“Ever since I could walk and follow my dad and grandfather around, that’s what I’ve wanted to do,” says the 24-year old Hunt County, Texas, grain farmer. He and his father Kenneth are tending 4,800 acres of wheat and milo this year, the first crop they’ll make since they officially created a partnership and merged separate operations into one.
The timing could be better, Kenneth says. High production costs and poor commodity prices make farming in northeast Texas and elsewhere a tough business. But they hope to parlay some newly learned marketing skills, sound risk management decisions and a custom application business into a formula for success.
Kenneth says he’s proud to have his son join him, but he also expresses concern about what the future holds for Kendal and other young farmers.
“I didn’t exactly discourage him,” he says, “but I got him to visit Texas A&M University at Commerce and talk to some of the folks there before he made up his mind. But he’s always wanted to farm and that’s what he’s doing.”
“I may still go to college,” Kendal says. “That’s always a possibility.”
He’s taking advantages of other educational opportunities in the meantime. He and Kenneth participated in a Master Marketer program, sponsored by Texas A&M, several years ago, and both agree it’s one of the best things they’ve ever done for the farm.
“I’ve always understood the fundamentals of marketing,” Kenneth says, “but I didn’t understand the technical side. Master Marketers helped me understand how the process works.”
“Marketing is where the money is,” Kendal says. “We’ve cut production costs as much as we know how, and we can’t really see where we can cut any more and increase profit. The money is in marketing what we grow.”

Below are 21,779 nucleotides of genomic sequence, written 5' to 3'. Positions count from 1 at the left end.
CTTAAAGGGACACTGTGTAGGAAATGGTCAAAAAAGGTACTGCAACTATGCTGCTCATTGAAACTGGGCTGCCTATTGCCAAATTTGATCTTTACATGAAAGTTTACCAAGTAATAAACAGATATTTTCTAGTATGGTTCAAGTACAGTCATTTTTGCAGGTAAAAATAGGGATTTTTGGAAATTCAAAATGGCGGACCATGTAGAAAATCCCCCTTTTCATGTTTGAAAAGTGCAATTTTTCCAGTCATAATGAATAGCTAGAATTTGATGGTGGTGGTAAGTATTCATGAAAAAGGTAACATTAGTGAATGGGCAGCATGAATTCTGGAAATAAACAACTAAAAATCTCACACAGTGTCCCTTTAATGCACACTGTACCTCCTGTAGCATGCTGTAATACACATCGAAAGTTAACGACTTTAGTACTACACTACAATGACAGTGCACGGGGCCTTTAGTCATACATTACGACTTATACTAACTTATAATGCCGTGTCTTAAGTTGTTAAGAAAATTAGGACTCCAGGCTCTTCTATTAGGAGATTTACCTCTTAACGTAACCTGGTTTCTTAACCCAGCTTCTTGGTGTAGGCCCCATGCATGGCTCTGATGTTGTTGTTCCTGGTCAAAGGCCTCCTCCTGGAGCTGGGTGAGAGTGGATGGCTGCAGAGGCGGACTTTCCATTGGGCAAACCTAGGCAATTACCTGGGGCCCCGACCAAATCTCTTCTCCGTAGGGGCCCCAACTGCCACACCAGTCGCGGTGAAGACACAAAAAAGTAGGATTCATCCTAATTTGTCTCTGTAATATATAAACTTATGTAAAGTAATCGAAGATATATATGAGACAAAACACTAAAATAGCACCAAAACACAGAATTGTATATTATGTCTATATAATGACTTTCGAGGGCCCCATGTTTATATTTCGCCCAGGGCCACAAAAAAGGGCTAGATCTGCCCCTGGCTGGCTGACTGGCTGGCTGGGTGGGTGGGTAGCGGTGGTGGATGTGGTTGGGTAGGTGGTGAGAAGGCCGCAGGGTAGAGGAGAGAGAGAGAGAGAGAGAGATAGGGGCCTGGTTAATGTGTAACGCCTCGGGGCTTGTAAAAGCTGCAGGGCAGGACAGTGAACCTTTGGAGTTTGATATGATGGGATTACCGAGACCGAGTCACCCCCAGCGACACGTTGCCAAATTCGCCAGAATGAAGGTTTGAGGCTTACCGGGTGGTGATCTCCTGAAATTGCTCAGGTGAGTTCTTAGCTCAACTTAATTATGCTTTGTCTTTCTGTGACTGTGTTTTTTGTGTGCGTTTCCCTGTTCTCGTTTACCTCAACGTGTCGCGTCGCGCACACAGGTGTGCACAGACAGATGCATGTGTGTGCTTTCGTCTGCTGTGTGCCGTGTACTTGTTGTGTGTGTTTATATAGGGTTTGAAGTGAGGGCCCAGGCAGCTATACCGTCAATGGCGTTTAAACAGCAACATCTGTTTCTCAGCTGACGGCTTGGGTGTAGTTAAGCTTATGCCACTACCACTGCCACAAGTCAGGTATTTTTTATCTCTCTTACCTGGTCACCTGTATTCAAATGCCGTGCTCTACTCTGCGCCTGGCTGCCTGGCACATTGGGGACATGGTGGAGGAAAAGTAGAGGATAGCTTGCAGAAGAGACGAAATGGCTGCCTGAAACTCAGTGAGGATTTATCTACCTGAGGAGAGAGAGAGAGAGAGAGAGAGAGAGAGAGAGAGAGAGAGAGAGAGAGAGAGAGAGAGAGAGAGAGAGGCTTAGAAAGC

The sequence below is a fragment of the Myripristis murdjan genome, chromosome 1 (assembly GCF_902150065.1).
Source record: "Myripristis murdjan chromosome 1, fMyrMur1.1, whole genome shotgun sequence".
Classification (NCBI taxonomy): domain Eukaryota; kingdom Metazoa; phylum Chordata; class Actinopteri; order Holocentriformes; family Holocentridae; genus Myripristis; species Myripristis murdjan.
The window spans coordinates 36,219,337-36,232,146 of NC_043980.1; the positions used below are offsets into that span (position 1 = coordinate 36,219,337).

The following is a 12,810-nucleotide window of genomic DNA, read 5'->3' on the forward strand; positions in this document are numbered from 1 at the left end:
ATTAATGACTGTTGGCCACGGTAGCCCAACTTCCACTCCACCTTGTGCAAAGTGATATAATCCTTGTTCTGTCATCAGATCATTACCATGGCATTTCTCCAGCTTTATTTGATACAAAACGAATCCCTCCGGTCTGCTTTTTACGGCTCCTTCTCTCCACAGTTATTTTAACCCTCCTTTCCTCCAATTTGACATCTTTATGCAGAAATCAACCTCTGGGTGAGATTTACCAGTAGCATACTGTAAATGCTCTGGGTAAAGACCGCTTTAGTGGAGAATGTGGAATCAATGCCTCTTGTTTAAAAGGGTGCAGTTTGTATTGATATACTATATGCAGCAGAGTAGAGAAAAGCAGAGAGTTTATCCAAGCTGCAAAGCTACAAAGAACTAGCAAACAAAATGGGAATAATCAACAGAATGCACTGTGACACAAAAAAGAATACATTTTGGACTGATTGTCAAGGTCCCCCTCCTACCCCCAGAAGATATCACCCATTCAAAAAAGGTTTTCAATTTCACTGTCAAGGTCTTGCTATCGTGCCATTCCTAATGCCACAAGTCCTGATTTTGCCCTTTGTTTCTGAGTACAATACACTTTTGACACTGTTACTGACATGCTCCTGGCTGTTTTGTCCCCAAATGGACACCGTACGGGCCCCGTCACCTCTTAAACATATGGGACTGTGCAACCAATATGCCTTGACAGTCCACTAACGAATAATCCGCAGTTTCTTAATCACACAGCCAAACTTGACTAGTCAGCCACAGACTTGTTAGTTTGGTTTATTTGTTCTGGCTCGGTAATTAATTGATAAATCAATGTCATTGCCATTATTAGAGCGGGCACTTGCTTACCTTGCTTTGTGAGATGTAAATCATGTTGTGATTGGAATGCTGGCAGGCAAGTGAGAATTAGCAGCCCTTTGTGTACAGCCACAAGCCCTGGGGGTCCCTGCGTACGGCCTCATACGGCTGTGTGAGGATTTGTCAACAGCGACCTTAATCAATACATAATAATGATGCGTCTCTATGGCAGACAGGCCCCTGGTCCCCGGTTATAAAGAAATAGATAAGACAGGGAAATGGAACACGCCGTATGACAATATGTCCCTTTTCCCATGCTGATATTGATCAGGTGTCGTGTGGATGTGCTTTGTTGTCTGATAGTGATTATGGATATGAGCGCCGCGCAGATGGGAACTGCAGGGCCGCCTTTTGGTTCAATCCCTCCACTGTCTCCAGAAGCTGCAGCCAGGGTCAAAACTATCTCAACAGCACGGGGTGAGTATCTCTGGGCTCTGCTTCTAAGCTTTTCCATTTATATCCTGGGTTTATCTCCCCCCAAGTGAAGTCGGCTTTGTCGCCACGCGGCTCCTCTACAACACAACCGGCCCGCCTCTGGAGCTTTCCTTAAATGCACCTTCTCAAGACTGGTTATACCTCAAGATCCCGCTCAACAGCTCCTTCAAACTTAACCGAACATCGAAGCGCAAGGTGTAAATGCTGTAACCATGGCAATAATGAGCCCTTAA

He says the Master Market curriculum was intense. “We went every other weekend, eight hours a day for two straight days for a total of six weeks. They pack a lot of information into a weekend. We had speakers from the Kansas Board of trade as well as university specialists.”
Kendal says many good crop producers do a poor job of marketing what they grow. “Too many just cross the scales and take what’s offered,” he says. “It’s in our best interest to develop a marketing plan.”
Kenneth says a thorough marketing program demands someone watch for opportunities “eight hours a day. We don’t have time to do that, so we still use a marketing consultant.”
Chad Hobbs, with the F.C. Stone Company, helps a lot,” Kendal says. “We’re still not doing a lot of hedging. I just can’t get used to margin calls, but we pay attention to marketing opportunities.”
“We use DTN and keep up with market movements,” Kenneth says, “but we still like having someone watching out for us.”
Hobbs, a former Texas A&M risk management specialist, “got us interested in the Master Market program,” Kendal says.
Risk management plays an important role in operation decisions. A sound marketing strategy reduces some risk, but crop selection and their custom application business also help.